oversight and control of the affair. The rules of the bank are set forth, and then follow certain examples from practical trade to show the usefulness of the plan. In the sixth part objections are met in the form of questions and answers: "Q. 1. Can I have Monyes for Bank-bills, when I have Occasion? Answ. 1. 'Tis not propounded to be a Bank of Moneys (which is liable to inexpressible & unforeseen hazards) but of Credit to be given forth by Bills; not on Moneys advanced, as in other Banks; but (on Lands or Goods, as aforesaid,) to supply such as cannot get Moneys (by reason of its scarcity) with whatsoever may be had for Moneys." Lastly, the general advantages of the scheme are summed up in the conclusion "That there will arise many more Convienences & Advantages, by this Bank, to such Countreys where they shall be erected, than have been enumerated, in the several foregoing instances; or, well, can be. . . ."1
This plan, an evident repetition of the Dudley-Blackwell scheme, was put forward to attract attention and possibly to forestall opposition on the part of the government. In addition, the projectors presented a plan of their own, which with certain modifications was later embodied in a pamphlet entitled "A Projection for Erecting a Bank of Credit in Boston, New-England. Founded on Land Security."2 This was in the nature of an agreement to be signed by the subscribers, and opened with the familiar statement, "Whereas there is a sensible decay of Trade within His Majesties Plantations in New-England, for want of a Medium of Exchange . . . and there being no other Expedient in our view . . . but by Establishing a Fund or Bank of Credit upon Land Security,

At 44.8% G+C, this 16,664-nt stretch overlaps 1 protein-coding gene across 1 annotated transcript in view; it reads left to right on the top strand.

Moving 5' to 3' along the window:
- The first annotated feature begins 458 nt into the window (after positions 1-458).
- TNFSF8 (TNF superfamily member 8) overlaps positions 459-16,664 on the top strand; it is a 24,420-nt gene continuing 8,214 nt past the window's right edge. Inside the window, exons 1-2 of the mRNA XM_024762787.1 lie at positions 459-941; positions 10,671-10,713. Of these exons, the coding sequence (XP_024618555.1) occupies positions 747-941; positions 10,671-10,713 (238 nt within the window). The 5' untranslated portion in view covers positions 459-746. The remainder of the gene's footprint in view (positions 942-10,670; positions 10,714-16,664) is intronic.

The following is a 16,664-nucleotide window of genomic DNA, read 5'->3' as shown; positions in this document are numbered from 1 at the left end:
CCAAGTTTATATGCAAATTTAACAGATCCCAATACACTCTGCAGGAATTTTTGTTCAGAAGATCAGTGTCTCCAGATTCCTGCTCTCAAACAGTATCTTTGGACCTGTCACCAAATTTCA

•"A Model for Erecting a Bank of Credit," London, 1688, reprinted 1714; conveniently found in Davis's Tracts, 35-68. •Printed 1714; reprinted ibid. 69-84.